• Avoiding the comparison game 

Children, especially teenagers, who are becoming more aware and conscious of themselves and their peers are likely to start comparing themselves to the curated lives they see on social media. Comparison can ultimately lead to symptoms of poor mental health such as anxiety and depression. Taking a break from seeing the ‘picture-perfect’ lives of others can help you realise that social media is not always an accurate representation of people’s lives.

Tips for embarking on a digital detox

Now you know what some of the benefits of a digital detox are, you might be wondering how to start. Here are some tips on what to do when you are ready to ditch your digital devices (if only for a little while):

  • Set realistic goals

Make sure to set goals that are achievable. If you have to work online or attend online classes, going off the grid for a month might not be feasible. Instead, start small by logging out of social media for a few days or doing a mini-detox in the evenings by refraining from using your devices.  

  • Set limits

If you cannot disconnect completely, setting limits on digital connections can positively affect your mental wellbeing. You can start by reducing the number of hours you spend on your laptop or social media. Plan fun activities around these hours to ensure that you look forward to putting your phone down. You can also block specific sites on your laptop or put your phone on airplane mode to ensure that you are not distracted by notifications.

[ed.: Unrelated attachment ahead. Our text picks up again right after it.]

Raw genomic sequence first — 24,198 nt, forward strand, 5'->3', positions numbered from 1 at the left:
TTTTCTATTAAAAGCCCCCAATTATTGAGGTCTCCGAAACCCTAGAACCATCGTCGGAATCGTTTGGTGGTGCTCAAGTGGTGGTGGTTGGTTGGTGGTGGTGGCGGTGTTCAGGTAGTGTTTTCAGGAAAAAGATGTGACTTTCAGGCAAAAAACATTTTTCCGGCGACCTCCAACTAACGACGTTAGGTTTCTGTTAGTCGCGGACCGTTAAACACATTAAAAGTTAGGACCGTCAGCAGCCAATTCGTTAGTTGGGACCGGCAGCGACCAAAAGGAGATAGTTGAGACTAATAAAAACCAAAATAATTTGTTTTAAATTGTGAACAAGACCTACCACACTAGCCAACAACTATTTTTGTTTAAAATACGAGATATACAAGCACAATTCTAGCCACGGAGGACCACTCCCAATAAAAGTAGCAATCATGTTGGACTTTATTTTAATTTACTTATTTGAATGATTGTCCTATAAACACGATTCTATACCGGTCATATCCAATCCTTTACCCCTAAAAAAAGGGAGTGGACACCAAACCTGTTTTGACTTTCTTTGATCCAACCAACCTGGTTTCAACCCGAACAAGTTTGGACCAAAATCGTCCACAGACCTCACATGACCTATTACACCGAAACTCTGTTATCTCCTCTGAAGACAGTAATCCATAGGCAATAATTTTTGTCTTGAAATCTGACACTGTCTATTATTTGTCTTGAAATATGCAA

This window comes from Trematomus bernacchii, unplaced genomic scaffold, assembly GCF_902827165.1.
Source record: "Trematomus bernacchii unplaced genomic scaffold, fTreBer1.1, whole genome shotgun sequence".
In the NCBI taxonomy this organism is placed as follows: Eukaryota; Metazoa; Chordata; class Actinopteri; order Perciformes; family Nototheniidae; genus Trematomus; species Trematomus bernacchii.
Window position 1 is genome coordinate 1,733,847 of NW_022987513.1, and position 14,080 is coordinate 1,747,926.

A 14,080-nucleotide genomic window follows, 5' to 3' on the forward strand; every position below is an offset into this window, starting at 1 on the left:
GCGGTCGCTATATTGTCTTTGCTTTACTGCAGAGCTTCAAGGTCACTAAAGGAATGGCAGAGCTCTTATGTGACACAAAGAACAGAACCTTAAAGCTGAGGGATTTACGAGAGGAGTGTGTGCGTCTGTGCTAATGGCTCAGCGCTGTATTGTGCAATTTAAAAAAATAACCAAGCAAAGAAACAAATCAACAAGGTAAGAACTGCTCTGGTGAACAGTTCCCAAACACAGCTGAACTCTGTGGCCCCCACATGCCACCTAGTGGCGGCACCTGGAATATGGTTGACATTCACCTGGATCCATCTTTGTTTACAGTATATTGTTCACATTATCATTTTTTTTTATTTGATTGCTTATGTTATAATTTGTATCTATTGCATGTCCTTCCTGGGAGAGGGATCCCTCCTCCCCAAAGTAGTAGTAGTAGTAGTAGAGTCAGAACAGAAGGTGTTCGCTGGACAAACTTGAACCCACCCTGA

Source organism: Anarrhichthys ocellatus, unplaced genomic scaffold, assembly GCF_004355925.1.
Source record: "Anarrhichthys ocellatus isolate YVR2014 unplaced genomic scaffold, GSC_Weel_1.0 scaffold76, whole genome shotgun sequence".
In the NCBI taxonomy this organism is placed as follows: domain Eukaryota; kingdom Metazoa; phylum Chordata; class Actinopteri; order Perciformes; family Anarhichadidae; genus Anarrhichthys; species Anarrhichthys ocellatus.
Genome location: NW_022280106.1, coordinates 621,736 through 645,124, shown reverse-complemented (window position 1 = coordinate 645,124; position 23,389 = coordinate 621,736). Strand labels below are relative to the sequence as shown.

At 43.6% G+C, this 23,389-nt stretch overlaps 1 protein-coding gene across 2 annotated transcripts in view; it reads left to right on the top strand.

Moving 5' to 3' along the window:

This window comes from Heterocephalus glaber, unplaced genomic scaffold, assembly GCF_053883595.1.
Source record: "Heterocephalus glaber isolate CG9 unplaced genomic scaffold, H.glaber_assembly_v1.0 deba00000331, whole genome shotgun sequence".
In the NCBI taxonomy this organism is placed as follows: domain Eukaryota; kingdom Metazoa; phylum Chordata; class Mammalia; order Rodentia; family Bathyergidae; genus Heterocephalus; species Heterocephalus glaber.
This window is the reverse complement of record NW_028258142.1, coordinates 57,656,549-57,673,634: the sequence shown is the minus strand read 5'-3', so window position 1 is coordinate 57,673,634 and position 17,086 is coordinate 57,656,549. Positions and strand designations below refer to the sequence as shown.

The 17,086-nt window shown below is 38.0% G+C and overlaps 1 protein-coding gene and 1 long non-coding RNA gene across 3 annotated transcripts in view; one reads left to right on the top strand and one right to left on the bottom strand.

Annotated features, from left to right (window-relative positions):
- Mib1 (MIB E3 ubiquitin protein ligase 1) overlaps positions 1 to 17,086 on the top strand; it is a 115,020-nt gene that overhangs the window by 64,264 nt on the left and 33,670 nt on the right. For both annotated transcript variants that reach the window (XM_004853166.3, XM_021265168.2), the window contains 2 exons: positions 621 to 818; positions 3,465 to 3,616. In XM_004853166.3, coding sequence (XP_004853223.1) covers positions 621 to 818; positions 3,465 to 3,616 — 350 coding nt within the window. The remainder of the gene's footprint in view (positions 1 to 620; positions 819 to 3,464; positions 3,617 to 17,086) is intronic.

• Remove pop-up messages

If your social media notification settings alert you with on-screen messages or tones, you will likely check your apps whenever you get an alert. Start your digital detox by turning off push notifications on your phone and set a time limit, like 30 minutes a day, in which to catch up on what you’ve missed. 

Did you know? Research suggests that limiting your social media use to approximately 30 minutes per day can significantly improve your wellbeing.

  • Choose your detox

A digital detox can look different for everyone – you can decide what type of digital detox you want to do. Verywell Mind provides some ideas below:

  • A digital break: avoiding all technological devices for a short period of time, such as a day or a week.
  • A device-free day: avoiding all digital devices for one day of the week, e.g. going device-free every Tuesday.
  • A specific detox: restricting access to a particular app or game.
  • A social media detox: restricting or eliminating social media for a set period of time.
  • Detox at specific times

Promote enjoying screen time only when real-life chores are done. Reward your child or yourself with an hour of screen time after chores have been completed. Remember to avoid screens close to bedtime.

Also read: Parents, here’s how screen time can work in your favour

While technology is here to stay, you don’t need to ditch your devices forever. A digital detox can help you replace your bad technology habits with good ones to ensure you switch off when you need to. You can improve not only your wellbeing but save on data and Wi-Fi costs as well!

by Elmien Ackerman